The life of a Christian is to joyfully praise God, by declaring His glory, honor, and power, in good and bad times. Though praise to God can and should be offered in various ways, for our purpose here we will look at praising God with song and in sorrow. Throughout Scripture, praise is continually given to God. In the book of Psalms, which is often viewed as the book of praise, we see verses like, “my soul may sing praise to You and not be silent” (Psalm 30:12), and “I will bless You as long as I live; I will lift up my hands in Your name” (Psalm 63:4). Praise is outward glori cation of our Heavenly Father, the reason we were created (Isaiah 43:7). 1 Peter 2:9 says of those who have believed and confessed in Christ as their Savior, “But you are a chosen race, a royal priesthood, a holy nation, a people for God’s own possession, so that you may proclaim the excellencies of Him who has called you out of darkness into His marvelous light.”
Psalm 150 is an incredible example of praising God. David writes,
“Praise the LORD! Praise God in His sanctuary; Praise Him in His mighty expanse. Praise Him for His mighty deeds; Praise Him according to His excellent greatness. Praise Him with trumpet sound; Praise Him with harp and lyre. Praise Him with timbrel and dancing; Praise Him with stringed instruments and pipe. Praise Him with loud cymbals; Praise Him with resounding cymbals. Let everything that has breath praise the LORD.”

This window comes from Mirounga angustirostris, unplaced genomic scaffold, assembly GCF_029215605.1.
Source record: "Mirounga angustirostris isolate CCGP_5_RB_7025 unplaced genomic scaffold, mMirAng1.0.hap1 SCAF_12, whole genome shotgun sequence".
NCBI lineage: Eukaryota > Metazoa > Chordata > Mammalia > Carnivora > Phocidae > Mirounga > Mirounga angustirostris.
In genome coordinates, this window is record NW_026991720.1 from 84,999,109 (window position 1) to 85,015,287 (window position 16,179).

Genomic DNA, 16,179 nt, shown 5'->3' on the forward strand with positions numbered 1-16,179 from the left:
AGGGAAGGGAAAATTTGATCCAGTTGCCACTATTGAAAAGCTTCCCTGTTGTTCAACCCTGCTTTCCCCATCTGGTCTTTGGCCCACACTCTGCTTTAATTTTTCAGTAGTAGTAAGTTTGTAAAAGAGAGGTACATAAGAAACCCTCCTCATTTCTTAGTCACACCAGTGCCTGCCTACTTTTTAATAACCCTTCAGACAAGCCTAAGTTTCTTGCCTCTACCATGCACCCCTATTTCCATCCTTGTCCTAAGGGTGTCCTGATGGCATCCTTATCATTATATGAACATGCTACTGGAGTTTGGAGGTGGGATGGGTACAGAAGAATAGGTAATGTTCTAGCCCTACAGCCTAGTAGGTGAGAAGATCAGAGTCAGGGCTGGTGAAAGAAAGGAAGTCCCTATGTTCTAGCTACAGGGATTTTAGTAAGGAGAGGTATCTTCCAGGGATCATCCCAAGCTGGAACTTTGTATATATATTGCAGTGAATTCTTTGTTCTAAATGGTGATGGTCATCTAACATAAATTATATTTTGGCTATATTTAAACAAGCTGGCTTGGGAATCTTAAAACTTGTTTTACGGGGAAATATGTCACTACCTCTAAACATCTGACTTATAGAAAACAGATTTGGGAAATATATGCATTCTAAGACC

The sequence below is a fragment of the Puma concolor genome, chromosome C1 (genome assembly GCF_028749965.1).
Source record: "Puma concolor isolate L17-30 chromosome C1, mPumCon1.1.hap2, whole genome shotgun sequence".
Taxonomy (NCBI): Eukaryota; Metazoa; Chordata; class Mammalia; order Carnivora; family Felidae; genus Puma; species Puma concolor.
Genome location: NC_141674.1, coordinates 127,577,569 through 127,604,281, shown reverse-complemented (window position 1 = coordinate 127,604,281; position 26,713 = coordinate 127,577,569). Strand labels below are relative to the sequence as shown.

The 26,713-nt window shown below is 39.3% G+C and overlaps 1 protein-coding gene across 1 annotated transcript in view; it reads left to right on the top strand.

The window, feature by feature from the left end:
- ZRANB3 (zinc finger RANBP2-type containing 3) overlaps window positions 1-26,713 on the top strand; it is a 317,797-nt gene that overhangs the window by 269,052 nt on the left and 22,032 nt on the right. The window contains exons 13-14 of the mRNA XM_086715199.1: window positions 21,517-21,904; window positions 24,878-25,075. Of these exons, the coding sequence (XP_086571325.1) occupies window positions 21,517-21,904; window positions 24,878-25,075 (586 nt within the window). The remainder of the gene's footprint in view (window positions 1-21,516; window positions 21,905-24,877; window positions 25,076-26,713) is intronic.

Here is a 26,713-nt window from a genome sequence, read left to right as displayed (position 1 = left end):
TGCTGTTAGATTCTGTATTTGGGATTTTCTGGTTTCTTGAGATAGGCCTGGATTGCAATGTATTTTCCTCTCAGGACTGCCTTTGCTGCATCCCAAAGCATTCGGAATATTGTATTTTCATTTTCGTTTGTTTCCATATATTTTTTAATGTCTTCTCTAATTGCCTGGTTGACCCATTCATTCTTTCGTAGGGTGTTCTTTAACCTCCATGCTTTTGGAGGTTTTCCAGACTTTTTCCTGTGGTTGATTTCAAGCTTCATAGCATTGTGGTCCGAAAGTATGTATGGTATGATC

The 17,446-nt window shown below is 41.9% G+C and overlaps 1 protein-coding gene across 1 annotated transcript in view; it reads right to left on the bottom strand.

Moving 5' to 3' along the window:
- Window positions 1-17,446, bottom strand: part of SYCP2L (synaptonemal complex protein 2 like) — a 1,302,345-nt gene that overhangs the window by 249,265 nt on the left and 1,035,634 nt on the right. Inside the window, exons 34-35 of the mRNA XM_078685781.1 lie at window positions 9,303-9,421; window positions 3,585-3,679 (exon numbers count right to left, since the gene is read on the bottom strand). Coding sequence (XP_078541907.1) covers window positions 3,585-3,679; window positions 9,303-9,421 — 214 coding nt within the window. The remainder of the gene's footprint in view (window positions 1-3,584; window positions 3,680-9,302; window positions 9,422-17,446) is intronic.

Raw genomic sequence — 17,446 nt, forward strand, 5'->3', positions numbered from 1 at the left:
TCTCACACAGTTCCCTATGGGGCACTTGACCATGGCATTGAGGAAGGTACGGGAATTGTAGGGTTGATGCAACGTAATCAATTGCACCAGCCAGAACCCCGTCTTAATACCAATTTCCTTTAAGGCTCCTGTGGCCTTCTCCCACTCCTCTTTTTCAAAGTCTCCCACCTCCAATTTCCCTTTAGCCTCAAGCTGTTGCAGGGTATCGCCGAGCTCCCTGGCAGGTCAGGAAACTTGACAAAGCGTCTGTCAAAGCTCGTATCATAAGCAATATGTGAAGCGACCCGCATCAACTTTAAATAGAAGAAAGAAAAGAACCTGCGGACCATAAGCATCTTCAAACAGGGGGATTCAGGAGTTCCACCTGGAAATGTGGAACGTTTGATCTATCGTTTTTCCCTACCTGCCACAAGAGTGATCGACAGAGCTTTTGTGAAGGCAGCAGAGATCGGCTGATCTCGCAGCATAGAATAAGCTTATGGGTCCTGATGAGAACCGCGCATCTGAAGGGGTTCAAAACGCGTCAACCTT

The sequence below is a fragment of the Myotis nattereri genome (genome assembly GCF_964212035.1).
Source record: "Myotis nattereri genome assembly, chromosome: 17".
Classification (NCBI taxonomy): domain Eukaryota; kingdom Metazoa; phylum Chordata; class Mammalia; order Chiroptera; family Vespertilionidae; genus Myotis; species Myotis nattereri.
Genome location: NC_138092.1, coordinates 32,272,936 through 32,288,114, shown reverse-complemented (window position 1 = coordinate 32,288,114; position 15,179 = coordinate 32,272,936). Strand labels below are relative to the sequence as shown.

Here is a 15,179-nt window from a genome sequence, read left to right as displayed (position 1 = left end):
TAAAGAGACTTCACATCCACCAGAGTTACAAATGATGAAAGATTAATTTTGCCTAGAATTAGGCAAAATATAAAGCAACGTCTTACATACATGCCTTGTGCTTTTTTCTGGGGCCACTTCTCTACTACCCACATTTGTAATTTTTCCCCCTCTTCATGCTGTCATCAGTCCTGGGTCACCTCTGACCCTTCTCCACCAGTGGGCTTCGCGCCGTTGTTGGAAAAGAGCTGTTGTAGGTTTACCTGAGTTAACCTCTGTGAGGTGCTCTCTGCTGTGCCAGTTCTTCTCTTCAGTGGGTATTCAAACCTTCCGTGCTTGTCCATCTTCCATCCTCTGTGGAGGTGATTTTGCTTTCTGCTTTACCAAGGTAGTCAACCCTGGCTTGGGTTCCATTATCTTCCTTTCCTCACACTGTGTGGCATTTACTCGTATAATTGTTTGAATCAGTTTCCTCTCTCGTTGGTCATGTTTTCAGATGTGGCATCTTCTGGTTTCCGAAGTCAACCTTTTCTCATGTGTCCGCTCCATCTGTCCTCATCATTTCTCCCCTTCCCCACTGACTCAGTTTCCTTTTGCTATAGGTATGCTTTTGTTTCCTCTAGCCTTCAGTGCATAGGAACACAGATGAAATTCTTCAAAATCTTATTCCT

David writes this psalm with passion, love, and excitement for who God is. This same passion should ll us with joy and cause us to sing and declare the things our God has done for us.
In Colossians 3:16, we are called to let the word of Christ dwell within us and to encourage one another “with psalms and hymns and spiritual songs, singing with thankfulness in your hearts to God.” We are called to praise in order to glorify God. By doing so, we draw closer to the purpose for which He created us. Our praise can also be used by God in drawing others to His faithfulness, truth, and love.
Though easy to joyfully praise God in good times, it is also important to remember that we must joyfully praise God in our sorrow as well. The Bible is full of laments before God. The entire book of Lamentations was written as a lament before God because of the sin of the people of Israel. There is praise to be given to God in the midst of very hard and dif cult circumstances. In Acts 16:22-30, we read the story of two men, Paul and Silas, who are imprisoned for preaching the Good News of Jesus Christ. The story says that at midnight, in the middle of the prison, Paul and Silas began praying and singing hymns of praise to God. Suddenly an earthquake struck the jail and they were freed. The account of the man Job, in Job 1:13-22 and Job 2:7-10, shows his lamenting praise for the harm that comes upon his family and the physical af iction of his body.
As believers, we will be praising God now and for all eternity. John writes of eternity in heaven in Revelation 5:13, “And every created thing which is in heaven and on the earth and under the earth and on the sea, and all things in them, I heard saying, ‘To Him who sits on the throne, and to the Lamb, be blessing and honor and glory and dominion forever and ever.’”
- Do you joyfully praise God in the good times and in the bad times?
- Do you encourage other members of the body by living a joyful life of praise?
- In what ways, other than song, do you praise God?